Stephen Bantu Biko

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Stephen Biko

Stephen Bantu Biko was born in King William’s Town, Eastern Cape, South Africa, in 1946. As a child he showed interest and became active in the anti-apartheid movement. He was expelled from Lovedale High School because of his activism, he was said to have anti-establishment behavior. He would later enroll into St. Francis College in KwaZulu-Natal to further his education. After Biko graduated from St. Francis College he attended the University of Natal’s Medical School. While attending medical school, Biko became an active member of the National Union of South African Students, an organization that was dedicated to the restoration of black rights. The union was comprised of many white liberal students and Biko found that the union did not meet the needs of the black students. Biko resigned from the union in 1969 and started his own organization to serve black students, the South African Students’ Organization. Biko along with the members of the SASO provided black students and citizens with legal aid, medical care, and also helped develop a cottage industry.

The SASO became the leaders of the black consciousness movement in South Africa under the presidency of Stephen Biko. In 1972 Biko was expelled from St. Francis College; once again his activism for his people compromised his educational aspirations. In 1972 the Black Peoples Convention was co-founded by Stephen Biko and his colleagues; this organization became the new lead organization of the black consciousness movement. They were able to bring together and organize 70 different black conscious groups to help liberate black people.  In 1973 as president of the Black Peoples Convention, Biko’s activism was banned by the apartheid supporting government. His banishment included restricting him to his birth city only, he could not release any writings or speeches publicly, and he could not support the Black Peoples Convention. Despite facing governmental pressure and resistance, Biko created the Zimele Trust Fund to help aid the families of political prisoners.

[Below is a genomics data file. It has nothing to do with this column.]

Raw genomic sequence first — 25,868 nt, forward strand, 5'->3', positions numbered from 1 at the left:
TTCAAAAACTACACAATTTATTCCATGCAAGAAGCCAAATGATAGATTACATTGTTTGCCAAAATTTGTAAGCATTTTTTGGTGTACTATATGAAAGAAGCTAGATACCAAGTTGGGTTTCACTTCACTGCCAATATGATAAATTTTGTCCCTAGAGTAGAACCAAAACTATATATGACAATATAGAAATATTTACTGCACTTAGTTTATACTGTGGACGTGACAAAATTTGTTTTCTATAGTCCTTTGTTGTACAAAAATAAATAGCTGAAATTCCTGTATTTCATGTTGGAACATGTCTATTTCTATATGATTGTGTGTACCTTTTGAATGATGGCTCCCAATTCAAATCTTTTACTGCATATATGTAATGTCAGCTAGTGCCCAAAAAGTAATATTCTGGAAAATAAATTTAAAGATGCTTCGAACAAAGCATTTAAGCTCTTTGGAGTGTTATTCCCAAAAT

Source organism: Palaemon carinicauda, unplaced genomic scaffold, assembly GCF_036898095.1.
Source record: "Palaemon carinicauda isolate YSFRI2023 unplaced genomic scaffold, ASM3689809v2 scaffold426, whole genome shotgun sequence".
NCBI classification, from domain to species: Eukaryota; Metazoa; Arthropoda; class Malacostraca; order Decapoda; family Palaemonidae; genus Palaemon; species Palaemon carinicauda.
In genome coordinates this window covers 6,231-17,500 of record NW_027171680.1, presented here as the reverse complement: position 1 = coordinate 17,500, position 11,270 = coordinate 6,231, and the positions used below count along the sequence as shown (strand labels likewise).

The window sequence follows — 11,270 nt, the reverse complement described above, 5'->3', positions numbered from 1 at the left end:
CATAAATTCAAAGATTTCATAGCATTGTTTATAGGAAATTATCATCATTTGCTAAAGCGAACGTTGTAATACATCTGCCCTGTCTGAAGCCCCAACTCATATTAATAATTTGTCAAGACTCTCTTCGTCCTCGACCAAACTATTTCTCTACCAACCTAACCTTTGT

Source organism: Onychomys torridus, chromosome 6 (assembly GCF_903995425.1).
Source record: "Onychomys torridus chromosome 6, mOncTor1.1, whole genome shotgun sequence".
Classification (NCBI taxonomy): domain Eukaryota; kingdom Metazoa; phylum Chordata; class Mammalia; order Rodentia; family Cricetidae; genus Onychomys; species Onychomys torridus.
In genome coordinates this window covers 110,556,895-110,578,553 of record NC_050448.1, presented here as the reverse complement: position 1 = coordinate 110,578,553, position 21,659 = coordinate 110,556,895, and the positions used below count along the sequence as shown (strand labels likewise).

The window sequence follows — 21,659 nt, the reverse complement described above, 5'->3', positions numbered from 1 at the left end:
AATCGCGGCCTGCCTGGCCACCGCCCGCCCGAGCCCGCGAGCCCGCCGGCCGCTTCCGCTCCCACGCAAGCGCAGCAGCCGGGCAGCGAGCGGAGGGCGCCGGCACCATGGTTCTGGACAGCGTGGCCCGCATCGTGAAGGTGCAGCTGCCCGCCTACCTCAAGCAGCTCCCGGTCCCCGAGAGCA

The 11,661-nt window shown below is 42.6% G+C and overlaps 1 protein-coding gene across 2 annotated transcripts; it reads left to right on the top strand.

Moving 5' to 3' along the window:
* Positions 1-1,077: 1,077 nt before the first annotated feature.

Between 1975 and 1976 Biko was arrested four times by the Apartheid supporting government. During his detention in 1977 Biko received a massive head injury during an interrogation session by a corrupt law enforcement officer. Medical Doctors purposely over looked the seriousness of Biko’s injuries which caused him to remain semi-conscious until his death. September 12th, 1977 Stephen Biko was found dead and naked on a prison floor in the Pretoria Central Prison. The untreated injury he received to his head caused his death. No one was charged in the death of Biko even though five former guards confessed to killing Biko 20 years later. Biko became an international symbol of freedom and courage. All black conscious groups that were associated with Biko were banned, until the United Nations Security Council imposed arms against South Africa. Biko should be remembered throughout the times for his bravery and love for his people. Even as a child he could recognize the injustices around him; but he not only recognized injustice he oppose injustice. Mr. Stephen Bantu Biko, we stand on your shoulders.


J.A. Ward.

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